Dutch reject far-right Geert Wilders in national election for prime minister
Netherlands Prime Minister Mark Rutte’s party held off populist Geert Wilders and his anti-European Union, anti-Islam party in Wednesday’s election, marking a major victory for the European establishment.
German Chancellor Angela Merkel called it “a good day for democracy.”
“The Netherlands are our partners, friends, neighbors,” Merkel said Thursday. “Therefore I was very happy that a high turnout led to a very pro-European result, a clear signal.”
The Dutch election was the first major test in 2017 for Europe where populist agendas are gaining support after the U.K’s decision to leave the EU and the U.S. election of Donald Trump.
With record voter turnout, more than 80 percent of eligible Dutch voters cast ballots. Rutte’s People’s Party for Freedom and Democracy, or VVD Party, captured the largest share of the votes, earning 33 of 150 seats in the lower house of Parliament. Wilders’ Party for Freedom finished in second with 20 seats.
“This is an evening in which the Netherlands, after Brexit and after the American elections, said ‘stop’ to the wrong kind of populism,” Rutte, who will serve a third term as prime minister, said in a victory speech.
Rutte and the center-right VVD now begin the long process of forming a coalition government, which will likely exclude Wilders’ party. Earlier polls had suggested the Party of Freedom would become the ruling party in Dutch politics, but it lost popularity in the last weeks leading up to the election.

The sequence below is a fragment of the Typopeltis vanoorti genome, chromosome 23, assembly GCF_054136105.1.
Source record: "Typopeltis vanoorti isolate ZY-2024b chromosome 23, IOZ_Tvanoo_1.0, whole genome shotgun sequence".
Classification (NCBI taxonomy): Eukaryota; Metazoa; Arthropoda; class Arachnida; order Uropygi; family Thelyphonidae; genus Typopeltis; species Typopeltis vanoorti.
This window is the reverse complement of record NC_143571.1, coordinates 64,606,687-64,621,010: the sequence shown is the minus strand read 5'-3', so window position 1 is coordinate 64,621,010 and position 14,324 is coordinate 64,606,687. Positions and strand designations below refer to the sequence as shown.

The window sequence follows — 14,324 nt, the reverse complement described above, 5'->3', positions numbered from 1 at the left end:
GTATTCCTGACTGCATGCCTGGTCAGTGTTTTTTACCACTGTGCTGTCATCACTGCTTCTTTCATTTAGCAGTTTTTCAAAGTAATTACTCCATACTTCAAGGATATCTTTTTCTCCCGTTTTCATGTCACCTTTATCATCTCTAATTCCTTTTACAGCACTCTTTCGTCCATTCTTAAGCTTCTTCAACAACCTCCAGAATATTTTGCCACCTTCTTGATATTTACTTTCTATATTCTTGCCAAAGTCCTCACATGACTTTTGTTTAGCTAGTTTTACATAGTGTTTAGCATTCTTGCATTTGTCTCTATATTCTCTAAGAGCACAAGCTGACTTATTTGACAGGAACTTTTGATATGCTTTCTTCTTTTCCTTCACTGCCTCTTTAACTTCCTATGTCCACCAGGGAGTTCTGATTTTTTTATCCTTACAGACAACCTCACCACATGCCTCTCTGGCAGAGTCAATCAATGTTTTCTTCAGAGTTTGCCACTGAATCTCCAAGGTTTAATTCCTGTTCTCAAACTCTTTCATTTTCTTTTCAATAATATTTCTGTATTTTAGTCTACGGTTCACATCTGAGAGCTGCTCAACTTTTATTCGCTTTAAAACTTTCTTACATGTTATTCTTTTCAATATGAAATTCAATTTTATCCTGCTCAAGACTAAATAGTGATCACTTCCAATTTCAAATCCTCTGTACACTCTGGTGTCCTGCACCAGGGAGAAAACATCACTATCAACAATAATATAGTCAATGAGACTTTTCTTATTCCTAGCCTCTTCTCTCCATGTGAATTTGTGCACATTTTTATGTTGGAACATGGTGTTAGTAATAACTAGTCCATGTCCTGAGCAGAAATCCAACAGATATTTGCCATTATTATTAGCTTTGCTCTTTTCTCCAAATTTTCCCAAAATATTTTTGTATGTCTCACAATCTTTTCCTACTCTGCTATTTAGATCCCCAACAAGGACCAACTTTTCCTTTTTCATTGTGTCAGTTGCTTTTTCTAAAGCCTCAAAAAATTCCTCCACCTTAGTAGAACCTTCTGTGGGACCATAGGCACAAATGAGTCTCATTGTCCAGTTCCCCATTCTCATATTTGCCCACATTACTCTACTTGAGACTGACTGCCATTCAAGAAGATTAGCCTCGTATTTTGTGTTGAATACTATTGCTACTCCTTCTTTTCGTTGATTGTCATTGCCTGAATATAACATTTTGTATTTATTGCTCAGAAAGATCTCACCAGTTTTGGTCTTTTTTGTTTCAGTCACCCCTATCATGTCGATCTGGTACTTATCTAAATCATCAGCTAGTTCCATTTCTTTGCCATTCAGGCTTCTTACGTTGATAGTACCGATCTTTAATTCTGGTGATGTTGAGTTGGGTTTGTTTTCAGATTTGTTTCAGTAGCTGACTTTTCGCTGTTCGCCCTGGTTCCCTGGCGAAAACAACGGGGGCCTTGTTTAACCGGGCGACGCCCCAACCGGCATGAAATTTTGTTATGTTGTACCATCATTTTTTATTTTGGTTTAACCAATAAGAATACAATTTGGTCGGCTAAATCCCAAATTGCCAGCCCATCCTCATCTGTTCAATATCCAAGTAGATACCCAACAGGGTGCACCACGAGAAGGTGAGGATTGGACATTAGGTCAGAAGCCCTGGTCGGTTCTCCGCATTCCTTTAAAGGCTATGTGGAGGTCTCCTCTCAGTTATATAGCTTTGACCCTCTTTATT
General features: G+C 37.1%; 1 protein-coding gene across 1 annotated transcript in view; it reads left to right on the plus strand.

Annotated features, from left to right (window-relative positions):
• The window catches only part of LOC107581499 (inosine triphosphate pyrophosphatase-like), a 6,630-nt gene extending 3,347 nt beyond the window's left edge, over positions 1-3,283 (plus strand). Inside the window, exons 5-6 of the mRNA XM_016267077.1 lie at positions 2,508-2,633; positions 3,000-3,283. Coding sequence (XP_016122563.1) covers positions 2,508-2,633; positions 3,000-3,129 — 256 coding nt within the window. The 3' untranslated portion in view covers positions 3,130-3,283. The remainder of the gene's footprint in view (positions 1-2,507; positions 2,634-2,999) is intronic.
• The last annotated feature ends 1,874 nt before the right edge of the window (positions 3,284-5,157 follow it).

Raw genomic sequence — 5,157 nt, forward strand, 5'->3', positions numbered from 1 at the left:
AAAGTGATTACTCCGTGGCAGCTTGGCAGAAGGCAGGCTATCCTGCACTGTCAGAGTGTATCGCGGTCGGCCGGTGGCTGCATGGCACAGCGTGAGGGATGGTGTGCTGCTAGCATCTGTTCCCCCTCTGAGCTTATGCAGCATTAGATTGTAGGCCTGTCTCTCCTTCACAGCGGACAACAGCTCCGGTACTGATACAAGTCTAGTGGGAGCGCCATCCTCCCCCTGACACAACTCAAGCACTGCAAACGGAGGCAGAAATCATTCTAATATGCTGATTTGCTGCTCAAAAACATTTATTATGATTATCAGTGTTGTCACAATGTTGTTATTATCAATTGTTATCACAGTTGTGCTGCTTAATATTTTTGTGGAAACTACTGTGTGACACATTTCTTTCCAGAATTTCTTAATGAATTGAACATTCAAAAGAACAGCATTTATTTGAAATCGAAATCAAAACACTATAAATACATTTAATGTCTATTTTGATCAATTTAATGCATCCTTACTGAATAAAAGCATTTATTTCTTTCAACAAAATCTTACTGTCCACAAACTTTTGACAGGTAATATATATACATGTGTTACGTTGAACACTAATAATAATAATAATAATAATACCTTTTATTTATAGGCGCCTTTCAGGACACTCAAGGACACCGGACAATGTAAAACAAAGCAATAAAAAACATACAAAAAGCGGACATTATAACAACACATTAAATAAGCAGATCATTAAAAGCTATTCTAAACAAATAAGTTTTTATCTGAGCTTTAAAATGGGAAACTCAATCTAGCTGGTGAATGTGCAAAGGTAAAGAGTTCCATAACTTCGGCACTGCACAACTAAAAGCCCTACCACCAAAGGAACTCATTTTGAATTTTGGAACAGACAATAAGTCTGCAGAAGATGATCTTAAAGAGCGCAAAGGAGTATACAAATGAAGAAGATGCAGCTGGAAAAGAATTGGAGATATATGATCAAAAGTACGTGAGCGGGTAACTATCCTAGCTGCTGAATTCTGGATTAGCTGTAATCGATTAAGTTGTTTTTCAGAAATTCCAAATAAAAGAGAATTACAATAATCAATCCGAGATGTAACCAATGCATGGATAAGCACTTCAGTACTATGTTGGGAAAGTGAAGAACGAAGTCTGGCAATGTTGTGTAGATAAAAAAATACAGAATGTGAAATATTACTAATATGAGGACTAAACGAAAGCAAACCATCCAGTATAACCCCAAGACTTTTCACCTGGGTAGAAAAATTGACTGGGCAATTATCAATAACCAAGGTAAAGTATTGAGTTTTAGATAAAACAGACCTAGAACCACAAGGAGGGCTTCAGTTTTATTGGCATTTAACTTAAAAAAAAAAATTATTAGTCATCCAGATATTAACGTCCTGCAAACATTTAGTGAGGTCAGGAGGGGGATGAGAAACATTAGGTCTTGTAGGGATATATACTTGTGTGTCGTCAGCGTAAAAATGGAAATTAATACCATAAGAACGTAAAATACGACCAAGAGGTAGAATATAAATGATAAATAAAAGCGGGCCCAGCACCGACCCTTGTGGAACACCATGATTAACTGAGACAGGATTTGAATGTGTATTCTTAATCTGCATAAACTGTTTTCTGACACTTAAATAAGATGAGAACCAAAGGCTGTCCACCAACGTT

Wilders nevertheless touted the group’s expanding influence.
“We were the 3rd party in the Netherlands. We are now the 2nd party in the Netherlands. And next time we’ll be the No. 1!” Wilders tweeted.
During the campaign, Wilders took a hardline stance against immigration and Islam, labeling the religion “an existential threat” to the Netherlands. He has also called for a ban on mosques and the Koran.
To fend off the far-right’s growing support during campaign, Rutte adopted some of its more conservative views on immigration and assimilation. A recent diplomatic row between Turkey and the Netherlands helped Rutte by allowing him to take a strong stance against a majority Muslim nation and appease some on the right.
France holds elections in April, with far-right candidate Marine Le Pen hoping to shake up that country.
Germany faces federal elections in September, where Angela Merkel seeks a fourth term as chancellor.